ANALYSIS: A bittersweet byelection night for Singh’s NDP and a warning for Scheer’s Conservatives
Even before a single vote was counted in Burnaby South, Monday’s trio of byelections was already bleak for the federal New Democratic Party.
The polls closed in the Montreal riding of Outremont at 9:30 p.m. ET, 30 minutes before they would close in Burnaby South. And it only took 30 minutes for enough votes to be counted to make it clear the NDP would lose Outremont, a riding its former leader Thomas Mulcair had held since 2007 and which became, at the time, the springboard for the NDP’s big gains in Quebec in 2011 in the Orange Wave.
Within an hour or so of that loss in Outremont, enough votes had been counted in Burnaby South to declare a win for the current NDP leader, Jagmeet Singh. And while there was lots of cheering in Burnaby — a riding any New Democrat should be able to win on any given day — New Democrats at the other end of the country were contemplating an important symbolic loss that, at this point, seems a harbinger of worse times to come for the NDP in Quebec. Nearly one-third of the current NDP caucus comes from Quebec.
WATCH: Liberal cabinet minister Mélanie Joly says the NDP’s loss in Outremont is the end of the Orange Wave
But the NDP in Quebec is thin and getting thinner. Late last week, as Singh was sealing the deal in Burnaby South, two more Montreal-area New Democrats announced they would not stand with Singh in the general election this fall, bringing the total to eight MPs, in a 39-member caucus, who have said they will not run in October. One of the NDP’s biggest stars, B.C.’s Nathan Cullen, had refused to say if he will re-offer, promising only that he would announce his decision after Monday’s byelections.
WATCH: Jagmeet Singh wins his riding as NDP loses Quebec seat
Singh can ill afford to lose Cullen.
But a bittersweet result for the NDP was just one of the important storylines from Monday night.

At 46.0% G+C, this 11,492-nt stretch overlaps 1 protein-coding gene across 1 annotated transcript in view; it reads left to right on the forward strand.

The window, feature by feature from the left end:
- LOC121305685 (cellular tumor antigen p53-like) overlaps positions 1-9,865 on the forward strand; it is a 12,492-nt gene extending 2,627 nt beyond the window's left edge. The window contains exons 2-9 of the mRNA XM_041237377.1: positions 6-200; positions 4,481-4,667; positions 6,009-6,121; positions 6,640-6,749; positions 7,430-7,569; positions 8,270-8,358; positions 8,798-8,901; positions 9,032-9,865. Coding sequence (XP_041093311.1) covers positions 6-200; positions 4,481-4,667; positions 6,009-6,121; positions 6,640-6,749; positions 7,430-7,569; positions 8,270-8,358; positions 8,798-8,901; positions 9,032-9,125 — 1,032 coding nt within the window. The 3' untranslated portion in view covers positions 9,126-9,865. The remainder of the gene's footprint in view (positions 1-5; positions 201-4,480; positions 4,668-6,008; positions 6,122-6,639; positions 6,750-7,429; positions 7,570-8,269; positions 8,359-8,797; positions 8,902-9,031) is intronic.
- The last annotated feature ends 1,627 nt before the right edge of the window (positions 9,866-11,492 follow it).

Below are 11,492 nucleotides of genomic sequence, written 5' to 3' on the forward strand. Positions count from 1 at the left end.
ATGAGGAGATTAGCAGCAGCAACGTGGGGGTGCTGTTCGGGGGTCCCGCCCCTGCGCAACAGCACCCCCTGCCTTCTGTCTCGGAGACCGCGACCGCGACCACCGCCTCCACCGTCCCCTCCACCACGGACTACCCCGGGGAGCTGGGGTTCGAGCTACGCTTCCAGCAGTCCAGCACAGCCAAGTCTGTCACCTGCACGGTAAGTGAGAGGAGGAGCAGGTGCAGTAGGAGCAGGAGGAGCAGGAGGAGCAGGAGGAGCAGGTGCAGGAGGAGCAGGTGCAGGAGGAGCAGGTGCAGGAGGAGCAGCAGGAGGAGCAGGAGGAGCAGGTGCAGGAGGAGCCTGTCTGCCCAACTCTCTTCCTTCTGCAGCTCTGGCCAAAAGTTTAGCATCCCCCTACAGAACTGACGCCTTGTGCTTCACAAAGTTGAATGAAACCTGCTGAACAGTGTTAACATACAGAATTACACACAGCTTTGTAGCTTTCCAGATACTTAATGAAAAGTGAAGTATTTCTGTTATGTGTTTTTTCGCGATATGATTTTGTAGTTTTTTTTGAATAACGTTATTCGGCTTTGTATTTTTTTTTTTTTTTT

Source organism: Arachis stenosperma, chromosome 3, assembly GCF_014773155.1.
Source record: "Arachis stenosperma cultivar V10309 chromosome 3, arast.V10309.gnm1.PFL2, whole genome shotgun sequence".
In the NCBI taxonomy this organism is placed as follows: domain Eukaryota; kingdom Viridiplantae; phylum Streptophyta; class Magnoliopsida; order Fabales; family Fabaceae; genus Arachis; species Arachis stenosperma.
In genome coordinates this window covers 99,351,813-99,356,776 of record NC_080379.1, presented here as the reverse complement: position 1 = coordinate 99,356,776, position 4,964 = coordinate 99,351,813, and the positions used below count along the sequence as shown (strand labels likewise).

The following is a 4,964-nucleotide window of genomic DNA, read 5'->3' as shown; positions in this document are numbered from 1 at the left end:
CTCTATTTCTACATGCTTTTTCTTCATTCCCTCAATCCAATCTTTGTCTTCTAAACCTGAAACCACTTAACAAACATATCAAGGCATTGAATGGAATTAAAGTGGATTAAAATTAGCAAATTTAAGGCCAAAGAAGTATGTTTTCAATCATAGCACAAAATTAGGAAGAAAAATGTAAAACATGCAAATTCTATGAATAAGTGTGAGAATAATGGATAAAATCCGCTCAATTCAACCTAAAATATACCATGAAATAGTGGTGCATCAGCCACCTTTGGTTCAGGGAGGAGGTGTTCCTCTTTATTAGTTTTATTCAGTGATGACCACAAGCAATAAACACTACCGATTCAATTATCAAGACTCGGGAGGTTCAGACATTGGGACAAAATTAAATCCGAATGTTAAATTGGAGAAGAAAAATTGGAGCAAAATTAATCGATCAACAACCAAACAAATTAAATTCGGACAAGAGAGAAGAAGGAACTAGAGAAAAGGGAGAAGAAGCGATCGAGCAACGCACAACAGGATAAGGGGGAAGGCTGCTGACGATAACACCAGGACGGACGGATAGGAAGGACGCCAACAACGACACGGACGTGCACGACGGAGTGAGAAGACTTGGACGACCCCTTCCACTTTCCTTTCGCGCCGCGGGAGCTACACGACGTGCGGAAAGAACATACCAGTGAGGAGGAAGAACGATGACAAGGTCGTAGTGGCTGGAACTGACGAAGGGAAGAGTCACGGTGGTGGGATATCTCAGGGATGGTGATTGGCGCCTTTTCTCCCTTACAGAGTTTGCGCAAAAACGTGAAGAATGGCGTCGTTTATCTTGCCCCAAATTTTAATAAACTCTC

The other is the continuing story of a very volatile electorate, an electorate that contains a significant number of voters not happy to cast a ballot for the mainline parties — the Liberals, the Conservatives, and the NDP — but, instead, open to casting a ballot for something different.
We’ve seen evidence of this volatile electorate in recent provincial elections. New Brunswickers elected six MLAs from non-traditional parties. Ontario elected its first Green MPP while knocking the Liberals out of official party status. And in Quebec, a brand new party — the Coalition Avenir Quebec — holds power while a party — the Parti Quebecois — that contested for power for more than a generation is also out of official power status.
All of that, thanks to voters looking for other options.
In Outremont last night, there appears to have been plenty of voters on the progressive side of the ledger who were unhappy with the Trudeau Liberals. Voters annoyed at broken Liberal promises on electoral reform, climate change, pay equity and other issues important to progressive voters should be turning to the NDP. But in Outremont, many did not. The Green Party was a significant beneficiary of that vote, notching a remarkable 12.5 per cent of the popular vote and finishing third — ahead of the Bloc Quebecois and the Conservatives — in a riding where they had previously never won more than five per cent of the vote.
In Burnaby South, the Greens did not field a candidate, but there were signs of voter volatility there, too. The right-of-centre vote there fractured Monday night with the candidate for Maxime Bernier’s People’s Party of Canada (PPC) picking up just over 10 per cent of the vote. Scheer’s Conservatives fell to third place.
WATCH: Maxime Bernier comments about success of People’s Party in B.C. byelection
Now, the PPC won only about two per cent of the vote in York-Simcoe — where the Conservatives easily prevailed — and in Outremont. But even still, there will be close races this fall where the Conservatives could lose if Bernier takes away two per cent away from the Conservative vote. And there most certainly are ridings where, if Bernier can rack up 10 per cent, the Conservatives are in big trouble.
Burnaby South was a long shot for a Conservative win but its neighbours — Burnaby North-Seymour, ridings in Surrey, and, further afield in Langley and North Vancouver — are not long shots. They are ridings Scheer must pick up if he has any chance of beating Trudeau. The Conservatives are going to have to do something about Bernier.
And so we come to the governing Liberals, who have been leaking support in two polls that come in the wake of the SNC-Lavalin affair. What must that party think of Monday’s byelection? They would certainly note the existence of a volatile electorate but they would also see their opponents on their right — the Conservatives — threatened by the PPC. And they would see their opponents on their left, the NDP, still unable to consolidate any anger among the country’s progressives.
And in our first-past-the-post system, votes that Conservatives and New Democrats lose to the PPC or to the Greens add up to just one thing: more Liberal victories.
David Akin is Chief Political Correspondent for Global News.
© 2019 Global News, a division of Corus Entertainment Inc.